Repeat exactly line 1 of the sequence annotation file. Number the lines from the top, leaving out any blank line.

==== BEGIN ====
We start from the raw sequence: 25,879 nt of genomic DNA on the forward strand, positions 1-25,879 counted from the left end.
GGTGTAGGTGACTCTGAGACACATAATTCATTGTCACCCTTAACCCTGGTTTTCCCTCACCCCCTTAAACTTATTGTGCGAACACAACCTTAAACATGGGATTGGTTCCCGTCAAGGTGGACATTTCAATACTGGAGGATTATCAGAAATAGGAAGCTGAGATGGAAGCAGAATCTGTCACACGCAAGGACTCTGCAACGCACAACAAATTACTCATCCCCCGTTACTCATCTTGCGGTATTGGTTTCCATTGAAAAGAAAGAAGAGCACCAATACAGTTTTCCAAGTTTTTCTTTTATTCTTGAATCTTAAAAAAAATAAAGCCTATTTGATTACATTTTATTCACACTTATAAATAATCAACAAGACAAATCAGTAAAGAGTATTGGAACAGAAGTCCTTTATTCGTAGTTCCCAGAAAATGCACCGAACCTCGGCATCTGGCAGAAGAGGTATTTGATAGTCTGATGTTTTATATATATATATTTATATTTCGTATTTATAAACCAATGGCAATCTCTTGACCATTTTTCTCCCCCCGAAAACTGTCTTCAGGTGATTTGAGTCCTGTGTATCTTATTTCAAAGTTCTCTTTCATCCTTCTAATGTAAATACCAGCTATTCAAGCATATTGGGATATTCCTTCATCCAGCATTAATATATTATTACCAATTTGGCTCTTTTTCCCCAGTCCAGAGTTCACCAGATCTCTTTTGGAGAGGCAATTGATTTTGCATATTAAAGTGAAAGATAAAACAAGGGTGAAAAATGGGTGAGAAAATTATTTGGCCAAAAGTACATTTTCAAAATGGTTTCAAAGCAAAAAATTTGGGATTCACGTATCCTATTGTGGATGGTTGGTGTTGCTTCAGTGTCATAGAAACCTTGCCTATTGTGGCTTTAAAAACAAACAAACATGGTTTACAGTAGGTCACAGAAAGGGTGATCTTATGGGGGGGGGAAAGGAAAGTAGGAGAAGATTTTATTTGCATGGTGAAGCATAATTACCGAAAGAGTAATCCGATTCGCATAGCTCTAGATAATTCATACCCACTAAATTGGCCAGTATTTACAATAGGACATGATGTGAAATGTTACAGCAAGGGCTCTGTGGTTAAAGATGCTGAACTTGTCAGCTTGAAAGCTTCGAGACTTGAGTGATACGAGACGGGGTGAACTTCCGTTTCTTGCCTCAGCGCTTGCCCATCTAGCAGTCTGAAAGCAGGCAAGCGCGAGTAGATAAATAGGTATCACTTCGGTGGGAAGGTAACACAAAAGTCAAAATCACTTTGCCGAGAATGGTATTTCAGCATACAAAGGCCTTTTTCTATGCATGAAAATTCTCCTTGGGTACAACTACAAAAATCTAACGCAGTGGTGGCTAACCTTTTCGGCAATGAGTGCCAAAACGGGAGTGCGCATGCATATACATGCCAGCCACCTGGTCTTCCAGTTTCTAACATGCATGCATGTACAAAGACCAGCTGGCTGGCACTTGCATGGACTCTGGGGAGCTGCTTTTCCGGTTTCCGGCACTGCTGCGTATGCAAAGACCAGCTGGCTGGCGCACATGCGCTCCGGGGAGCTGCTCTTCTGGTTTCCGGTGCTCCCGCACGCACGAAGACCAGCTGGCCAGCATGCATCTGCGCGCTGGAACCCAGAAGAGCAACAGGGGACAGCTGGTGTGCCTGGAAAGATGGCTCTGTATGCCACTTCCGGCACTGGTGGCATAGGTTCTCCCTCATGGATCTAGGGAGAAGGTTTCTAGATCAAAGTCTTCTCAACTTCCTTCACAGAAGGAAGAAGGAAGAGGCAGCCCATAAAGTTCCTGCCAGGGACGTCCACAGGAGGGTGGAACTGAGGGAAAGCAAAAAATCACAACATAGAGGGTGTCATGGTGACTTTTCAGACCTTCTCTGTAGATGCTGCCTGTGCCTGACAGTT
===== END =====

We start from the raw sequence: 25,879 nt of genomic DNA on the forward strand, positions 1-25,879 counted from the left end.